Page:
According to the study, published by FGV Social, there are currently 23.3 million people living below the poverty line in Brazil.
The study titled “What was the impact of the crisis on poverty and income distribution?”, published by FGV Social – Center for Social Policy, reveals that poverty and inequality have been rising up until the second quarter of 2018. According to the study, there are currently 23.3 million people living below the poverty line, with a monthly income of less than BRL 232 – approximately 11.2% of the population. Poverty rose 33% in the last four years. A total of 6.3 million people have joined the poverty ranks – more than the entire population of Paraguay.
Between late 2014 and June this year, the Gini coefficient rose at a rate 50% higher compared to its decreasing trend seen back in 2001, when inequality in Brazil was dropping, marking almost four consecutive years of a steady rise in income inequality. The last time this happened was during the downfall of the Cruzado Plan, between 1986 and 1989, which still holds the record for the highest inequality rate in Brazil,
according to Marcelo Neri, Director of FGV Social and the survey’s coordinator. The new Continuous Brazilian Household Sample Survey (Continuous PNAD) revealed a plunging average per capita income among employed workers between the peak in late 2014 and mid-2016, when the rate returned to the same levels of 2012. Since then, 40% of this average loss has been recovered. Social well-being, in turn, dropped 10.6% between 2014 and mid-2016, nearly falling back to 2012 levels once again. Unlike the average per capita income, however, well-being rates have remained stable since then. This means that there has not been any recovery – not even the slightest upturn – when it comes to the country’s overall well-being. The reason behind this apparent contradiction is that the progress in average income was offset by the rising inequality.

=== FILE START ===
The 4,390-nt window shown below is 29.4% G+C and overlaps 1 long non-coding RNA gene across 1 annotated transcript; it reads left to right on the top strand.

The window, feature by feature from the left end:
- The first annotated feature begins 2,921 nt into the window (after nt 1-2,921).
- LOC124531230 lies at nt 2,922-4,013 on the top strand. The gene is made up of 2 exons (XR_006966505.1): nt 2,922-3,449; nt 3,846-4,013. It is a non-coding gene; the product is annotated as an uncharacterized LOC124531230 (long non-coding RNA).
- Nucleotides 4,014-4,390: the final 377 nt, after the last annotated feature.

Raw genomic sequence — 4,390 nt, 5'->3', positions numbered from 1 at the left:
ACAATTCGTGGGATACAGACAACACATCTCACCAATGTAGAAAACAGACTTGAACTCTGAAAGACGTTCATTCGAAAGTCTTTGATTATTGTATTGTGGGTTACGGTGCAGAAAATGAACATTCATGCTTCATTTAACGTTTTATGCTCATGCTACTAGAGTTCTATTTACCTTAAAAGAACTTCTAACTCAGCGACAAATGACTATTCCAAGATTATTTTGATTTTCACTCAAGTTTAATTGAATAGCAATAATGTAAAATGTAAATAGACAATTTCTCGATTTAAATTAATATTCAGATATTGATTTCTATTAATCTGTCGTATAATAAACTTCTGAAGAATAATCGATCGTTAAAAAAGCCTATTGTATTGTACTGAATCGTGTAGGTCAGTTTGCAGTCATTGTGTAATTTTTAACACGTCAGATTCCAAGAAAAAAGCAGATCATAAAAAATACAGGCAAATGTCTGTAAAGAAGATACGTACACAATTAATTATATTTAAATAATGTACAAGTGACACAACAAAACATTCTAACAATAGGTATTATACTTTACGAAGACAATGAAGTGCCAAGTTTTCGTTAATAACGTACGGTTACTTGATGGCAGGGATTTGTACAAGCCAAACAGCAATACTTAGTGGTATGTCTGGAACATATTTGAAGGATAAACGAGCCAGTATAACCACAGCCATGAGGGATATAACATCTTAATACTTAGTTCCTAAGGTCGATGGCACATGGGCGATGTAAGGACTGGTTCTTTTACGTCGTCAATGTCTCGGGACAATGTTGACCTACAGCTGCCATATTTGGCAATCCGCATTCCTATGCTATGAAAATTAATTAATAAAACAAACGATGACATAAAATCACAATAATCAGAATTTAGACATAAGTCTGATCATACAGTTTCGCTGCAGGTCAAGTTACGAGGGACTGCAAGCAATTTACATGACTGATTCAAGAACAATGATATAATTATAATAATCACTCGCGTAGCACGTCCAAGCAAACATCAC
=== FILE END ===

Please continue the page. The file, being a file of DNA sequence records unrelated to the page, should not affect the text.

The PNAD survey revealed a 7% income drop in 2015. The new Continuous PNAD revealed a drop in individual job income, spreading beyond employed workers. Average income dropped 3.44% between 2015 and 2018. This downturn particularly affected young men and women (-20.1% between the ages of 15 and 19, and -13.94% between the ages of 20 and 24), people with incomplete high school education (-11.65%), heads of households (-10.38%), and residents of the Northern (-6.08%) and Northeastern(-6.43%) regions.
Inequality helps dig a deeper hole for recession, since poor citizens use up a bigger slice of their income. The increase in poverty was driven by the strong recession, which, in turn, is also fueled by higher inequality. While everyone is struggling with lower income, this problem has taken its biggest toll amongst the poorest. Unemployment is the sole reason behind Brazilians’ lower job income.
The poverty rate has fallen back to the same level of 2011, virtually erasing all positive results reached throughout the decade. Constantly rising inequality translates into an even greater backtrack – inequality had not risen consecutively for more than three years in Brazil since 1989. Brazil’s worsened social performance also explains the underwhelming economy.
FGV Social has a long-lasting tradition of predicting trends in social indicators. The center is known for its efficiency in processing public microdata. It was the first team to identify the drop in poverty rates after the Real Plan. The center also predicted the upturn in poverty after the first year of the Lula administration and subsequent drops. Finally, FGV Social also revealed that Brazil reached the poverty reduction targets of UN’s Millennium Development Goals before the deadline.
To access the research paper, available in Portuguese, visit FGV Social's website.
Click on the image below to view the interactive timeline, available in Portuguese: